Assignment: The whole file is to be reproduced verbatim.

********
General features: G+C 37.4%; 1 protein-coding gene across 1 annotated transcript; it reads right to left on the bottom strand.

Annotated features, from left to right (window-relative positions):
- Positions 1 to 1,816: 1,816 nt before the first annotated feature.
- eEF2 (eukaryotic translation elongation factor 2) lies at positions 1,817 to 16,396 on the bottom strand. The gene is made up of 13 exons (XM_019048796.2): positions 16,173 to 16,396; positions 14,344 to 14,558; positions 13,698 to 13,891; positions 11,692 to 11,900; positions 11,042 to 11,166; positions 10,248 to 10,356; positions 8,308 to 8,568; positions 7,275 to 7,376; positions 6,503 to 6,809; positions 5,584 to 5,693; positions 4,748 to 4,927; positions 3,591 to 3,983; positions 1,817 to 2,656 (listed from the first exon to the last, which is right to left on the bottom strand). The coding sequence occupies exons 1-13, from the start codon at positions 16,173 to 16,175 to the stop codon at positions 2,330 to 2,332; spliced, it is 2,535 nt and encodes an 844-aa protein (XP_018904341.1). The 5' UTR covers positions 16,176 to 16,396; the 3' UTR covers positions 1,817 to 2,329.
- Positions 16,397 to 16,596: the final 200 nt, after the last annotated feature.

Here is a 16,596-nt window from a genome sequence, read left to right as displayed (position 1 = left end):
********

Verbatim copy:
General features: G+C 37.4%; 1 protein-coding gene across 1 annotated transcript; it reads right to left on the bottom strand.

Annotated features, from left to right (window-relative positions):
- Positions 1 to 1,816: 1,816 nt before the first annotated feature.
- eEF2 (eukaryotic translation elongation factor 2) lies at positions 1,817 to 16,396 on the bottom strand. The gene is made up of 13 exons (XM_019048796.2): positions 16,173 to 16,396; positions 14,344 to 14,558; positions 13,698 to 13,891; positions 11,692 to 11,900; positions 11,042 to 11,166; positions 10,248 to 10,356; positions 8,308 to 8,568; positions 7,275 to 7,376; positions 6,503 to 6,809; positions 5,584 to 5,693; positions 4,748 to 4,927; positions 3,591 to 3,983; positions 1,817 to 2,656 (listed from the first exon to the last, which is right to left on the bottom strand). The coding sequence occupies exons 1-13, from the start codon at positions 16,173 to 16,175 to the stop codon at positions 2,330 to 2,332; spliced, it is 2,535 nt and encodes an 844-aa protein (XP_018904341.1). The 5' UTR covers positions 16,176 to 16,396; the 3' UTR covers positions 1,817 to 2,329.
- Positions 16,397 to 16,596: the final 200 nt, after the last annotated feature.

Here is a 16,596-nt window from a genome sequence, read left to right as displayed (position 1 = left end):